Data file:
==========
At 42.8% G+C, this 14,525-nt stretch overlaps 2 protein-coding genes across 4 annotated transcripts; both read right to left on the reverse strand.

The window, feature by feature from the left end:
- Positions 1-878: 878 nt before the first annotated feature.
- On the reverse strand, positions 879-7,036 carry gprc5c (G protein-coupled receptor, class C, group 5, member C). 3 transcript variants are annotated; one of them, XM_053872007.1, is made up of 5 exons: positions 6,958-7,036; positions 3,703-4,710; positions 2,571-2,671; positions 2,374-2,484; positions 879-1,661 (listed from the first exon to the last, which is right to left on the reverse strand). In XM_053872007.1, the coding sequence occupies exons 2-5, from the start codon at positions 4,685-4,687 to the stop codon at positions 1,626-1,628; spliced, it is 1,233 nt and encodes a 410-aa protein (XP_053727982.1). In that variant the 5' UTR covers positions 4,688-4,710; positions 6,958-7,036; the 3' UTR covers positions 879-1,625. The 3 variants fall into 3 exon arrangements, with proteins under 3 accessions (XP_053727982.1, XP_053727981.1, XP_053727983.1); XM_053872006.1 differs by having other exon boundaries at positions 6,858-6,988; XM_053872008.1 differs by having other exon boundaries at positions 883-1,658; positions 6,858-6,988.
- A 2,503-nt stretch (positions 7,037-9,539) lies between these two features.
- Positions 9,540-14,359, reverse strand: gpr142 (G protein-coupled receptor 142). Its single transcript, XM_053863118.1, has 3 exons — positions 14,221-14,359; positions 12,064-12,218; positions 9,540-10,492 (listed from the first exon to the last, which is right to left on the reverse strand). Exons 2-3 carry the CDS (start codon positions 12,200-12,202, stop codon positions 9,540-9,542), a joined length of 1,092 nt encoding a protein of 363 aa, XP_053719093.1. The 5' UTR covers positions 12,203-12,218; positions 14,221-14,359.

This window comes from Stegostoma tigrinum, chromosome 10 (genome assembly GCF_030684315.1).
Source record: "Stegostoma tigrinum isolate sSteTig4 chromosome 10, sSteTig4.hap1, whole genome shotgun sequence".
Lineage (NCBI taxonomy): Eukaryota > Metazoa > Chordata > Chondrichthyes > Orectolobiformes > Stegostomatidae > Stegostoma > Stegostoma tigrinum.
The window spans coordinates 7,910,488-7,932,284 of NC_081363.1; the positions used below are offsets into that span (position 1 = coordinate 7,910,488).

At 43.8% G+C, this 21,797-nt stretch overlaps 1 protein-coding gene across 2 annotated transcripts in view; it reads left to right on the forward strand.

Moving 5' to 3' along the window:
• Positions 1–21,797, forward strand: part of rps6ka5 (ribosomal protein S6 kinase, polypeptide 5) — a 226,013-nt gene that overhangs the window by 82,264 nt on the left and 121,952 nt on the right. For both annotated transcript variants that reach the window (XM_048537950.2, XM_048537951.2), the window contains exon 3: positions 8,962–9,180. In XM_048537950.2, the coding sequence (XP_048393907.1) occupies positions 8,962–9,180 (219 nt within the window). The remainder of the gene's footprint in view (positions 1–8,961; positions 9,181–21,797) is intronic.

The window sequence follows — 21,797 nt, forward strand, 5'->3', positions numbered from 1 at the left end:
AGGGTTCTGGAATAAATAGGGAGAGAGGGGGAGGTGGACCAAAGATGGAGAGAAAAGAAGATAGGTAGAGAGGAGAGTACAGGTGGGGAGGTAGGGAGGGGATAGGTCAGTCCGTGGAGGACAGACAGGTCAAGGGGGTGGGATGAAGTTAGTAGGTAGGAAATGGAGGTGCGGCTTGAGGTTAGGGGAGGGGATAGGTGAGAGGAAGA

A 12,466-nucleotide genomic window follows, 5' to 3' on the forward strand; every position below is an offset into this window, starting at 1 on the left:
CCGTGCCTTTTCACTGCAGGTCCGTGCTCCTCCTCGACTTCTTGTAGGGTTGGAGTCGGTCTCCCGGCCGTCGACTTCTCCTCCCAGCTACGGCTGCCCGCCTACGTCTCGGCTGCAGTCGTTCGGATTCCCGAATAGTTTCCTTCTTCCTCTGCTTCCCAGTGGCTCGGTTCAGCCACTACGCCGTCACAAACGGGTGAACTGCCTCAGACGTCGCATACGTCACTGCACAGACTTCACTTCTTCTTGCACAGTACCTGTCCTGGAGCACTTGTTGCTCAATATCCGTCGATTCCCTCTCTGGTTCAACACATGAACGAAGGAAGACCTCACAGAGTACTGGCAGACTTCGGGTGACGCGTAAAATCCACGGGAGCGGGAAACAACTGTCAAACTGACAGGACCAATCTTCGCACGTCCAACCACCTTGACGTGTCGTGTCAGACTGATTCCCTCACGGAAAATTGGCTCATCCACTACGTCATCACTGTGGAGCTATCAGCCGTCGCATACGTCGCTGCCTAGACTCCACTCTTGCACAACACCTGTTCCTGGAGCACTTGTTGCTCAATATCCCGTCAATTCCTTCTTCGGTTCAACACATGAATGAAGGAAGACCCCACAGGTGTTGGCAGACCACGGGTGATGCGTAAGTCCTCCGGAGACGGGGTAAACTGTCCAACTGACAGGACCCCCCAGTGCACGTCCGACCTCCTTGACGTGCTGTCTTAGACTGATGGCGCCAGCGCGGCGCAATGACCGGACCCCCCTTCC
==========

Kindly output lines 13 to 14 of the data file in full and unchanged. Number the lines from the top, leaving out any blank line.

• Positions 1–21,797, forward strand: part of rps6ka5 (ribosomal protein S6 kinase, polypeptide 5) — a 226,013-nt gene that overhangs the window by 82,264 nt on the left and 121,952 nt on the right. For both annotated transcript variants that reach the window (XM_048537950.2, XM_048537951.2), the window contains exon 3: positions 8,962–9,180. In XM_048537950.2, the coding sequence (XP_048393907.1) occupies positions 8,962–9,180 (219 nt within the window). The remainder of the gene's footprint in view (positions 1–8,961; positions 9,181–21,797) is intronic.

The window sequence follows — 21,797 nt, forward strand, 5'->3', positions numbered from 1 at the left end: